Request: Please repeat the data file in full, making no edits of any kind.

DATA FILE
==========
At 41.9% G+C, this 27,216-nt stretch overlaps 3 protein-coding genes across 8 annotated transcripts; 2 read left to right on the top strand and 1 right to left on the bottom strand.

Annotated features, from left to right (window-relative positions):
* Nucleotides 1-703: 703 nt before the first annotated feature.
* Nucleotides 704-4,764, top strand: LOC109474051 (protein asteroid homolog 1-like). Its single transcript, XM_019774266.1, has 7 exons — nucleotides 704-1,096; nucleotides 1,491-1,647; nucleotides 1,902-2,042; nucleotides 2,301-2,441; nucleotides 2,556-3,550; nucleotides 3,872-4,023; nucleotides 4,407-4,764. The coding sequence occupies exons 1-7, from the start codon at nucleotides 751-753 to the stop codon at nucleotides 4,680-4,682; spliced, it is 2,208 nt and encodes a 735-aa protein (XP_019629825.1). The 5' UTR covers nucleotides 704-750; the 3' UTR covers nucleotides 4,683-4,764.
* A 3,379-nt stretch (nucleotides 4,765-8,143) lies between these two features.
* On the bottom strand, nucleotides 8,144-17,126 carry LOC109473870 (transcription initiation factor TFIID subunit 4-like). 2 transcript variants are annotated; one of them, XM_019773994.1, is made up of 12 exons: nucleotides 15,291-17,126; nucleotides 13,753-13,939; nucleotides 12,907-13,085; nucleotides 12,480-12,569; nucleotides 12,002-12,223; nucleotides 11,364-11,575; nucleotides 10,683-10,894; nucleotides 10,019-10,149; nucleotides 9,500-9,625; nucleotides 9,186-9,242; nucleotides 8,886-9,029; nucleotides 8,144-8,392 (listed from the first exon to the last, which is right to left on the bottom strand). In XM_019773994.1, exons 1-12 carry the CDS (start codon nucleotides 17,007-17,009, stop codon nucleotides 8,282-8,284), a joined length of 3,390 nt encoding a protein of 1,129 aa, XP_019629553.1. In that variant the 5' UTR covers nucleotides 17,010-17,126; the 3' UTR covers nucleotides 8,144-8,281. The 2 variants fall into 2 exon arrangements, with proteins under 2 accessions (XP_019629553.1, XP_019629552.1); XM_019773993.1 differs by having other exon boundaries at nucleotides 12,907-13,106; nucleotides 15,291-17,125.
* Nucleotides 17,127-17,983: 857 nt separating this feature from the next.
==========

At 41.9% G+C, this 27,216-nt stretch overlaps 3 protein-coding genes across 8 annotated transcripts; 2 read left to right on the top strand and 1 right to left on the bottom strand.

Annotated features, from left to right (window-relative positions):
* Nucleotides 1-703: 703 nt before the first annotated feature.
* Nucleotides 704-4,764, top strand: LOC109474051 (protein asteroid homolog 1-like). Its single transcript, XM_019774266.1, has 7 exons — nucleotides 704-1,096; nucleotides 1,491-1,647; nucleotides 1,902-2,042; nucleotides 2,301-2,441; nucleotides 2,556-3,550; nucleotides 3,872-4,023; nucleotides 4,407-4,764. The coding sequence occupies exons 1-7, from the start codon at nucleotides 751-753 to the stop codon at nucleotides 4,680-4,682; spliced, it is 2,208 nt and encodes a 735-aa protein (XP_019629825.1). The 5' UTR covers nucleotides 704-750; the 3' UTR covers nucleotides 4,683-4,764.
* A 3,379-nt stretch (nucleotides 4,765-8,143) lies between these two features.
* On the bottom strand, nucleotides 8,144-17,126 carry LOC109473870 (transcription initiation factor TFIID subunit 4-like). 2 transcript variants are annotated; one of them, XM_019773994.1, is made up of 12 exons: nucleotides 15,291-17,126; nucleotides 13,753-13,939; nucleotides 12,907-13,085; nucleotides 12,480-12,569; nucleotides 12,002-12,223; nucleotides 11,364-11,575; nucleotides 10,683-10,894; nucleotides 10,019-10,149; nucleotides 9,500-9,625; nucleotides 9,186-9,242; nucleotides 8,886-9,029; nucleotides 8,144-8,392 (listed from the first exon to the last, which is right to left on the bottom strand). In XM_019773994.1, exons 1-12 carry the CDS (start codon nucleotides 17,007-17,009, stop codon nucleotides 8,282-8,284), a joined length of 3,390 nt encoding a protein of 1,129 aa, XP_019629553.1. In that variant the 5' UTR covers nucleotides 17,010-17,126; the 3' UTR covers nucleotides 8,144-8,281. The 2 variants fall into 2 exon arrangements, with proteins under 2 accessions (XP_019629553.1, XP_019629552.1); XM_019773993.1 differs by having other exon boundaries at nucleotides 12,907-13,106; nucleotides 15,291-17,125.
* Nucleotides 17,127-17,983: 857 nt separating this feature from the next.